There's a "high chance" New Zealand won't avoid the coronavirus outbreak, an infectious diseases specialist says.
And other medical experts fear it'll arrive at the height of the seasonal influenza "winter surge", putting extra pressure on the health system.
So far there have been about 75,000 cases of COVID-19 and 2122 deaths, and another 12,000 are currently listed as critical by Chinese authorities. Cases have been reported across the world, with wider outbreaks emerging in neighbouring Japan and South Korea.
Four Kiwis have tested positive for the highly infectious illness so far, all on board cruise ship the Diamond Princess, quarantined off the coast of Japan. But it's yet to be detected on our shores.
"We're all hoping the virus won't come here and so far we've had no cases in the country, but I think the chances are very high we'll get the virus at some stage," University of Otago researcher David Murdoch told The AM Show on Friday.
"We're at a stage where we need to prepare for it. Of course we hope it doesn't happen, but we need to prepare for it."
Dr Murdoch said every winter hospitals prepare for the seasonal influenza influx, which kills about 400 people a year, but COVID-19's higher death rate - killing 2 percent of all who contract it - could overwhelm the system.
A new report from the New Zealand Institute of Economic Research backs that up, saying travel bans have been ineffective at halting past viral outbreaks.
As an isolated island nation they could work in theory, the report notes, but the rules we've implemented are weak.
"Travel restrictions in the COVID-19 context, were imposed weeks after the outbreak in China, allowing cases to have already arrived. Furthermore, our travel restrictions have been selective: They don't apply to New Zealand residents and citizens, thousands of which have arrived from China in recent weeks."
Co-author health economist Sarah Hogan told RNZ the efforts to prevent COVID-19 reaching New Zealand could have a perverse outcome.
"Delaying the virus' arrival in New Zealand now could mean that it arrives in New Zealand during our flu season. This would put extra strain on our health sector's limited resources at the worst possible time of year."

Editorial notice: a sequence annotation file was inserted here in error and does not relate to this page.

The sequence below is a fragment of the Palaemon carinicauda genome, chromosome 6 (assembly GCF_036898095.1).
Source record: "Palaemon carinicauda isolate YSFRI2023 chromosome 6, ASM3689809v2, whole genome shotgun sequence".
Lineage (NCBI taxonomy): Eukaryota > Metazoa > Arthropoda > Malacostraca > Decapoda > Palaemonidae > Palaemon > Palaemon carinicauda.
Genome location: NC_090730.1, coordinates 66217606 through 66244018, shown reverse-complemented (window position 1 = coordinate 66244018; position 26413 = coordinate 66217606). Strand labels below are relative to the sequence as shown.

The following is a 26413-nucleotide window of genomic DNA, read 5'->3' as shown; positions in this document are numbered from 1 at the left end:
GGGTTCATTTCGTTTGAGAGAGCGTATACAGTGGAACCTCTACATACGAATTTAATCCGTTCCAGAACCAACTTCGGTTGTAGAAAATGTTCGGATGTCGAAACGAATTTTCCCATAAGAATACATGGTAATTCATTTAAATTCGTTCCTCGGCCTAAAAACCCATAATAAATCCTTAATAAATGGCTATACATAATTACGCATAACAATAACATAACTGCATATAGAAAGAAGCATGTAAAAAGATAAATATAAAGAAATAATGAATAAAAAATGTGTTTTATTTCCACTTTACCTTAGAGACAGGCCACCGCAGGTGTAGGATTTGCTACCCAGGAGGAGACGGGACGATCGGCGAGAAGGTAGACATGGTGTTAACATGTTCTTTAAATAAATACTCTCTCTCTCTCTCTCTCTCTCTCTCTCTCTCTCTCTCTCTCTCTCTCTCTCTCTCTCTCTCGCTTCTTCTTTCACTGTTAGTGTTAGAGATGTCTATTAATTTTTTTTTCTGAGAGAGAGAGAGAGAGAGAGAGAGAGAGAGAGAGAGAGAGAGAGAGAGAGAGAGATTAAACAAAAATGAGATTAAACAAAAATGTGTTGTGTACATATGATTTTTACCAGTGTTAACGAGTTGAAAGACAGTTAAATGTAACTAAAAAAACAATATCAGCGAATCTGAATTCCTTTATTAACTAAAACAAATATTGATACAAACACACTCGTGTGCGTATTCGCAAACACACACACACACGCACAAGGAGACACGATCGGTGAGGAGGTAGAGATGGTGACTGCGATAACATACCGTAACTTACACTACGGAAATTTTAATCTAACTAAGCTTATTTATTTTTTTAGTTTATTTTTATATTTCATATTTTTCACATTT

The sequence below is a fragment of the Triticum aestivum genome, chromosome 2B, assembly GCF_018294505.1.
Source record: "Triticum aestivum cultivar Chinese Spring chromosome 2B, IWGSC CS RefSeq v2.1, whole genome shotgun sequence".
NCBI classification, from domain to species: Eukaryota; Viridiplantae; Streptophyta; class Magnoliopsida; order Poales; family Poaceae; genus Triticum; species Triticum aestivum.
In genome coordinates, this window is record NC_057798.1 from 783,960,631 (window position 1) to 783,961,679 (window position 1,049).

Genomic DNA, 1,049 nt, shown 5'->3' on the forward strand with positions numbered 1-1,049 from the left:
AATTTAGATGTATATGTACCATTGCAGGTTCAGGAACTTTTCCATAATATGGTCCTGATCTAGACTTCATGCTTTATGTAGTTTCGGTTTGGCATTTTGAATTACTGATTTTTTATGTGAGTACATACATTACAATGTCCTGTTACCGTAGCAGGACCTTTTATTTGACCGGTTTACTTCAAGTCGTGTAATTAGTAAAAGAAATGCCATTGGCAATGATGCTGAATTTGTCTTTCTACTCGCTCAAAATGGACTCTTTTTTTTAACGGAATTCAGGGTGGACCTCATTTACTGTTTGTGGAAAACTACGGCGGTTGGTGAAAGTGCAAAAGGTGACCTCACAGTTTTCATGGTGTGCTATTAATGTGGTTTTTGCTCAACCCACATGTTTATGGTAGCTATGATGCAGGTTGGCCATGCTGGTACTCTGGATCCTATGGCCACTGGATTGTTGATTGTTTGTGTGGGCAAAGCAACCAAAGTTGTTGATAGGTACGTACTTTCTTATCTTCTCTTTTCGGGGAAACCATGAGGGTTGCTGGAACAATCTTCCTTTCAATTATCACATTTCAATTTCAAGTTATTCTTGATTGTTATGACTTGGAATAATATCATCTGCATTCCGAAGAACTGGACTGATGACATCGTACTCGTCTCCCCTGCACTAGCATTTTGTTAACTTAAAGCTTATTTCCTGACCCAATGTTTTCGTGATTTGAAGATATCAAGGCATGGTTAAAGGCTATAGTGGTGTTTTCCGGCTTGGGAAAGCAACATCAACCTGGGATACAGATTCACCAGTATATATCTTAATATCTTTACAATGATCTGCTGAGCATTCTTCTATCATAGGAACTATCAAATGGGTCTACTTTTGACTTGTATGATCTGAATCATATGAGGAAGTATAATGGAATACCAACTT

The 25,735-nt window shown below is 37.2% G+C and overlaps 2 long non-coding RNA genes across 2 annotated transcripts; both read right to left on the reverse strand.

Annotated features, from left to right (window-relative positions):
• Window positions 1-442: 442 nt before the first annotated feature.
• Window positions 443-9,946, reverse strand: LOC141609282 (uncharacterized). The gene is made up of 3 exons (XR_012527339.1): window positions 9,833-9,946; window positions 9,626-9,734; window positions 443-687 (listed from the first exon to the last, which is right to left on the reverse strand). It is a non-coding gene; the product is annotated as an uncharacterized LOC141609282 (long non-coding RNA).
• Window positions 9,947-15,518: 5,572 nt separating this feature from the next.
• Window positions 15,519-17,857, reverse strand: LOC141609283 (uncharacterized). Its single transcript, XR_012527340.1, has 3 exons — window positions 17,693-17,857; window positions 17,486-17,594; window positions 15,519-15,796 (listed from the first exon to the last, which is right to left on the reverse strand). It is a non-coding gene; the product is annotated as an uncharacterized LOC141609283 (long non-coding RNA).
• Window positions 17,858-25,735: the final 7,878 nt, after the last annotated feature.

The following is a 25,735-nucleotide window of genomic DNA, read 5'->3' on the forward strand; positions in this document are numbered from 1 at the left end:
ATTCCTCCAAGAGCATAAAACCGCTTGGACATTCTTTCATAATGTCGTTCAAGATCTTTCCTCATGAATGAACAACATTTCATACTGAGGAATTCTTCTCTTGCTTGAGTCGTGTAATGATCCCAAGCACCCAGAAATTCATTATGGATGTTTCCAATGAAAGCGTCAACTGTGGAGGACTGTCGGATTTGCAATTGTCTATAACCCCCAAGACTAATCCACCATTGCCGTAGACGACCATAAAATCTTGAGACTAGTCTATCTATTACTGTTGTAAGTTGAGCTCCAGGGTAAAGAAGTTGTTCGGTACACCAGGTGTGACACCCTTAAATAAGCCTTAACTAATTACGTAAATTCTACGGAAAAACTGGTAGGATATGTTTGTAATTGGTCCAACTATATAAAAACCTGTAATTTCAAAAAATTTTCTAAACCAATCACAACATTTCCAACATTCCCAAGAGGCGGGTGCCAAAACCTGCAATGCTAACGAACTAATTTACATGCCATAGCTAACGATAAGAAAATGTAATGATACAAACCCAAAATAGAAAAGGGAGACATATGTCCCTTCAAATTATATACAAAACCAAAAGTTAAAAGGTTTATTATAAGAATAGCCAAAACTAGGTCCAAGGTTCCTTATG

Sarah Dalton, executive director of the Association of Salaried Medical Specialists, told RNZ it wasn't unusual for hospitals to be at "over 100 percent occupancy" now.
"If we get flu at the same time as COVID-19, that seems like too many things."
Dr Murdoch said there was a possibility the virus was already here.
"There's always a chance. There's a good chance we would pick it up... but there's absolutely no way we can be completely sure about that."
The Ministry of Health says it is reviewing its border measures every 48 hours.
Protecting the Pacific
The Ministry of Foreign Affairs and Trade in December said it was "highly likely" New Zealand was the source of Samoa's recent measles outbreak, which left at least 83 dead.
"New Zealand is a key gateway to many Pacific countries, so we do have a responsibility," said Dr Murdoch.
"In fact, protecting us will hopefully protect those countries, many of which have health systems that may not be as able to cope with a pandemic as we are. There is a bit of a history of viral diseases being transferred from New Zealand to the Pacific Islands, so it is a cause of concern."
Samoa caused outrage last week when it refused entry to eight of its own citizens who'd travelled through Singapore, on Samoa's blacklist. They ended up being quarantined in a hotel in Fiji. Experts called it a violation of international law.
The Pacific island nation, wary after the measles tragedy, has also been cancelling visits by cruise ships that fail to fulfil quarantine requirements and undergo health inspections before arrival.